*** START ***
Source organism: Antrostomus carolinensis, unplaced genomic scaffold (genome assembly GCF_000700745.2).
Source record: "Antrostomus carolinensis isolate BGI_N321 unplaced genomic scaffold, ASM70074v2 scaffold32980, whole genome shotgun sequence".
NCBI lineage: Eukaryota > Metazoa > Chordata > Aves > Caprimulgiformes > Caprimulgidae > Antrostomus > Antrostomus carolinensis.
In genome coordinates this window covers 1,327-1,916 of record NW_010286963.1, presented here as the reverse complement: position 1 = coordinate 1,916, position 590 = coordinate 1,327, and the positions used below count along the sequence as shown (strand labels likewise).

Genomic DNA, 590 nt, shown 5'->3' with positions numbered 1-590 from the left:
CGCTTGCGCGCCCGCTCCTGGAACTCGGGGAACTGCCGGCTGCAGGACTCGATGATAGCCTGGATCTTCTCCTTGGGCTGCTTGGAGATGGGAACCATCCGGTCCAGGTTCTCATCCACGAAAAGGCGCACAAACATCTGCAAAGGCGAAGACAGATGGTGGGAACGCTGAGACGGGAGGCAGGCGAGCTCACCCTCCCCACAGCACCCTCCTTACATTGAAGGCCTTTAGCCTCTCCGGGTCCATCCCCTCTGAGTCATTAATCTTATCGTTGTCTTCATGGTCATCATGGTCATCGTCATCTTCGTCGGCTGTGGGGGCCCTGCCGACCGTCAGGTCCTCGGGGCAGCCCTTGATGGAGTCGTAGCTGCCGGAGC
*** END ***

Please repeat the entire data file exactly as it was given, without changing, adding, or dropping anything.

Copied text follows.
Source organism: Antrostomus carolinensis, unplaced genomic scaffold (genome assembly GCF_000700745.2).
Source record: "Antrostomus carolinensis isolate BGI_N321 unplaced genomic scaffold, ASM70074v2 scaffold32980, whole genome shotgun sequence".
NCBI lineage: Eukaryota > Metazoa > Chordata > Aves > Caprimulgiformes > Caprimulgidae > Antrostomus > Antrostomus carolinensis.
In genome coordinates this window covers 1,327-1,916 of record NW_010286963.1, presented here as the reverse complement: position 1 = coordinate 1,916, position 590 = coordinate 1,327, and the positions used below count along the sequence as shown (strand labels likewise).

Genomic DNA, 590 nt, shown 5'->3' with positions numbered 1-590 from the left:
CGCTTGCGCGCCCGCTCCTGGAACTCGGGGAACTGCCGGCTGCAGGACTCGATGATAGCCTGGATCTTCTCCTTGGGCTGCTTGGAGATGGGAACCATCCGGTCCAGGTTCTCATCCACGAAAAGGCGCACAAACATCTGCAAAGGCGAAGACAGATGGTGGGAACGCTGAGACGGGAGGCAGGCGAGCTCACCCTCCCCACAGCACCCTCCTTACATTGAAGGCCTTTAGCCTCTCCGGGTCCATCCCCTCTGAGTCATTAATCTTATCGTTGTCTTCATGGTCATCATGGTCATCGTCATCTTCGTCGGCTGTGGGGGCCCTGCCGACCGTCAGGTCCTCGGGGCAGCCCTTGATGGAGTCGTAGCTGCCGGAGC